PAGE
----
Justice’s most recent album, Woman, came out in 2017. It featured the songs “Fire” and “Pleasure.”

Honorable Mentions:

These six songs almost made the Top 10. We quite liked the Field Music song, but it wasn’t quite as strong as the other singles from their new album, which have all already made previous Songs of the Week lists, so we made space for some other artists.

Beach Bunny: “Cloud 9” (Feat. Tegan and Sara)

CHAI: “Let’s Love”

Field Music: “Do Me a Favor”

Lambchop: “Fuku”

Jenny Lewis & Serengeti: “GLTR”

Lord Huron: “Long Lost”

Other notable new tracks in the last week include:

Fiona Apple: “Love More” (Sharon Van Etten Cover)

Daniel Bachman: “Blues in the Anthropocene”

The Black Keys: “Crawling Kingsnake” (John Lee Hooker Cover)

Charles: “Rex Harrison”

Chubby and the Gang: “Lightning Don’t Strike Twice”

Cautious Clay: “Karma & Friends”

Covey: “1991”

Dave: “Titanium” and “Mercury”

Erika de Casier: “Polite”

DMX: “Been to War” (Feat. Swizz Beatz and French Montana)

Stella Donnelly: “If I Could Cry (It Would Feel Like This)” (Jens Lekman Cover)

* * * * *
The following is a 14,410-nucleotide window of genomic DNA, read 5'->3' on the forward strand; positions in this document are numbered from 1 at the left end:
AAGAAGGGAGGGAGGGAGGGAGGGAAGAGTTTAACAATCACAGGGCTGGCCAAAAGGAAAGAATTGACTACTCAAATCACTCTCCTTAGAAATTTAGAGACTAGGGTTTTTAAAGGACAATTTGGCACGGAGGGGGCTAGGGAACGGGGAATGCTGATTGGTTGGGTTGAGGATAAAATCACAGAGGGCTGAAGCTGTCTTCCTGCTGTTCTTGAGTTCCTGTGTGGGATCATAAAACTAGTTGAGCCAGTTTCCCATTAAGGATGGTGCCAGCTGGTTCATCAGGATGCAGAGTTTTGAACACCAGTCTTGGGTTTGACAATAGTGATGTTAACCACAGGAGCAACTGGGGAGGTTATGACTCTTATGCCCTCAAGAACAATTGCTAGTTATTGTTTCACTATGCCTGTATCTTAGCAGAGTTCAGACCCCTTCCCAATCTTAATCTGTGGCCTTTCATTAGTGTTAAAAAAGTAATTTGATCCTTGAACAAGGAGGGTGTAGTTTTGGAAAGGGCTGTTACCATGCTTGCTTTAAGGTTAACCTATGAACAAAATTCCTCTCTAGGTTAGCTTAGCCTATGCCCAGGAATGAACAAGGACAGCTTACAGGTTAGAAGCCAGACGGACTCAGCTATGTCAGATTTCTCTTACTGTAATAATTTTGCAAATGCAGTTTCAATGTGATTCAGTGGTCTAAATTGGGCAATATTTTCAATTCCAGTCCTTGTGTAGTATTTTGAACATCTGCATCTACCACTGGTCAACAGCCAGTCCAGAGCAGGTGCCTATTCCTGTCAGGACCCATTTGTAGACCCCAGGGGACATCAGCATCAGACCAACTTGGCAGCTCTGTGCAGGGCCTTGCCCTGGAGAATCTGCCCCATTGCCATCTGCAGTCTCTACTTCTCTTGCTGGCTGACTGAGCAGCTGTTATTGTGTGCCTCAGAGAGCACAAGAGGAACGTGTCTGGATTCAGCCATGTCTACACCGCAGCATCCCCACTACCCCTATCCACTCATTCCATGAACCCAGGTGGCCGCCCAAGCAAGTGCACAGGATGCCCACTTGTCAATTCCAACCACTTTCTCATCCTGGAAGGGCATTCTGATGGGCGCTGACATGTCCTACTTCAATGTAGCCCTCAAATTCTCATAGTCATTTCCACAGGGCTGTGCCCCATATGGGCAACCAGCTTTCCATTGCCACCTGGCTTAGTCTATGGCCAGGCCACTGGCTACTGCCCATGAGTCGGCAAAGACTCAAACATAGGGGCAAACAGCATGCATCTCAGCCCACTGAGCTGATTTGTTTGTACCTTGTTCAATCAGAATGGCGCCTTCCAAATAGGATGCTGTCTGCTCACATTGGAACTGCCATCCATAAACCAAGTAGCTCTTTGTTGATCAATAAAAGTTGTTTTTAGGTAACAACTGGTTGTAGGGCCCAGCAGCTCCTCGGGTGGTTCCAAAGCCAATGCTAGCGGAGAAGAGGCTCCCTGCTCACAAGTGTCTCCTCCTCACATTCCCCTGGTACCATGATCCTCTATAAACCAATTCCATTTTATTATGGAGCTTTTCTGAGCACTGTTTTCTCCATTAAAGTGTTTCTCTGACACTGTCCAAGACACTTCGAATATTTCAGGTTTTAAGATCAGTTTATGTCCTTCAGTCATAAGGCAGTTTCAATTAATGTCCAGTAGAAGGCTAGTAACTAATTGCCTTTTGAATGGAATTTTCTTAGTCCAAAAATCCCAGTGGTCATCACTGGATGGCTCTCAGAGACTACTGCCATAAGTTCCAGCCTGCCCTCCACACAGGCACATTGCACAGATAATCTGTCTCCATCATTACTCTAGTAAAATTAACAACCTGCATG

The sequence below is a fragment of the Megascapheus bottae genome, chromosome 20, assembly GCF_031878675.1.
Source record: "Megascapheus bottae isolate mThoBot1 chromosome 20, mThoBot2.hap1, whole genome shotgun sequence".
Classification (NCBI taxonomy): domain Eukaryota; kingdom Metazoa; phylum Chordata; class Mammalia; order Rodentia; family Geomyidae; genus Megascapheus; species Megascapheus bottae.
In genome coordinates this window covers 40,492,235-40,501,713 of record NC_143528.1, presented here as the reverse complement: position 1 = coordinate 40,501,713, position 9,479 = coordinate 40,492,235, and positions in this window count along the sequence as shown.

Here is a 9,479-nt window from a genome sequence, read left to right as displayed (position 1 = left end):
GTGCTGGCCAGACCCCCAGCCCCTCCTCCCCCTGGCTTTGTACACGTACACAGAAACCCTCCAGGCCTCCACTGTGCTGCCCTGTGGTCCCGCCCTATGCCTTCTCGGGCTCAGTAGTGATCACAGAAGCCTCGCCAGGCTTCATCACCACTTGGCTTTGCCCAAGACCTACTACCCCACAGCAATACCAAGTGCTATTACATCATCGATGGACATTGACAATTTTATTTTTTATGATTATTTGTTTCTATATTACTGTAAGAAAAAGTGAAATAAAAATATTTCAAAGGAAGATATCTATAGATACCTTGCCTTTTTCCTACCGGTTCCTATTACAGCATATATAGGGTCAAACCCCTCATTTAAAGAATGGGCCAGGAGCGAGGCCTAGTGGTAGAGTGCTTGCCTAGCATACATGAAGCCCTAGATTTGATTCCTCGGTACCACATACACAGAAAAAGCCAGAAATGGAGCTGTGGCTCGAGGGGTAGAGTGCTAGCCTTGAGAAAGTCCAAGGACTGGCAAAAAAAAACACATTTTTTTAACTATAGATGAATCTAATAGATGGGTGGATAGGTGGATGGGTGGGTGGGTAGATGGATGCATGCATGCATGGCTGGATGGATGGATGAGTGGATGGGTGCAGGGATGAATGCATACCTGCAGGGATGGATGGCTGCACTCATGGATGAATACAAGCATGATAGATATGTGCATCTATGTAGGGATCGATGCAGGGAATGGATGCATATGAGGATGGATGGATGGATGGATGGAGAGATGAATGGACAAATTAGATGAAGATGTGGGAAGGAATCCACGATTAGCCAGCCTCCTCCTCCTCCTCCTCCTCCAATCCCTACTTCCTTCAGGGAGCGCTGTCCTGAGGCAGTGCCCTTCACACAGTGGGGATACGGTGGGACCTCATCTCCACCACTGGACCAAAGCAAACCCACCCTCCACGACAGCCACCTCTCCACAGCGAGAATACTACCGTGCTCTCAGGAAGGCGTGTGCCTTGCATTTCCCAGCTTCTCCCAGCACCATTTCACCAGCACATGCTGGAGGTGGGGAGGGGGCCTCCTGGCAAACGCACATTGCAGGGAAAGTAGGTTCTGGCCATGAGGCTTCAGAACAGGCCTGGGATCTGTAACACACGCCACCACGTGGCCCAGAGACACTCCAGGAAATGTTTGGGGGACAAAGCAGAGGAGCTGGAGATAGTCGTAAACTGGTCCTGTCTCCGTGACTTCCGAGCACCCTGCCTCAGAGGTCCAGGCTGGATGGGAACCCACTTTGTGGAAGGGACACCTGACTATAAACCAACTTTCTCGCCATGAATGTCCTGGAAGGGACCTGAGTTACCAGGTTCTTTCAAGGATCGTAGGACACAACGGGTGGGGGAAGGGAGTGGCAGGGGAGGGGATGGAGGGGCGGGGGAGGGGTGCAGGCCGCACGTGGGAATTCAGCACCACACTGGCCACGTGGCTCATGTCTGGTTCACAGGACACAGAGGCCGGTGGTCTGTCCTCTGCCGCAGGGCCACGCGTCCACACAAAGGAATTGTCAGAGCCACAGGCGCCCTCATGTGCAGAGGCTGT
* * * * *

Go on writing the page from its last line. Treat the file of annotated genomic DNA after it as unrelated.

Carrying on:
Downhaul: “Standing Water”

Danny Elfman: “True”

Methyl Ethel: “Neon Cheap”

fanclubwallet: “C’mon Be Cool”

Fiddlehead: “Heart to Heart”

Foxing: “Go Down Together”

girl in red: “You Stupid Bitch”

Gojira: “Into the Storm”

Will Graefe: “Dead Reckoner”

Islands: “Set the Fairlight”

Mick Jagger and Dave Grohl: “Easy Sleazy”

Tom Jones: “Pop Star” (Cat Stevens Cover)

Bobby Krlic: “The Crash”

Lady Dan: “Better Off Alone”

Earth Libraries · 3. Better Off Alone

Low: “Knockin’ on Heaven’s Door” (Bob Dylan Cover)

Liz Phair: “Spanish Doors”

Maple Glider: “Swimming”

MIKE: “Evil Eye”

Moby: “The Lonely Night” (Feat. Kris Kristofferson and Mark Lanegan)

Naked Raygun: “Living in the Good Times”

Sarah Neufeld: “The Top”

No Joy: “Kidder (From Heaven)”

The Polyphonic Spree: “Don’t Change” (INXS Cover)

Porridge Radio: “Wet Road” (Scout Niblett Cover)

Quicksand: “Inversion”

Dawn Richard: “Mornin | Streetlights”

Rina Sawayama: “Chosen Family” (Feat. Elton John)

Slothrust: “Strange Astrology”

Sufjan Stevens: “Lamentation II”

Teenage Fanclub: “In Our Dreams”

Tirzah: “Send Me”

Uwade: “The Man Who Sees Tomorrow” and “Lodarore” (Sir Victor Uwaifo Cover)

(Thanks to Joey Arnone for helping to put this week’s list together.)

Support Under the Radar on Patreon.


Submit your comment

Name Required

Email Required, will not be published


Remember my personal information
Notify me of follow-up comments?

Please enter the word you see in the image below:

There are no comments for this entry yet.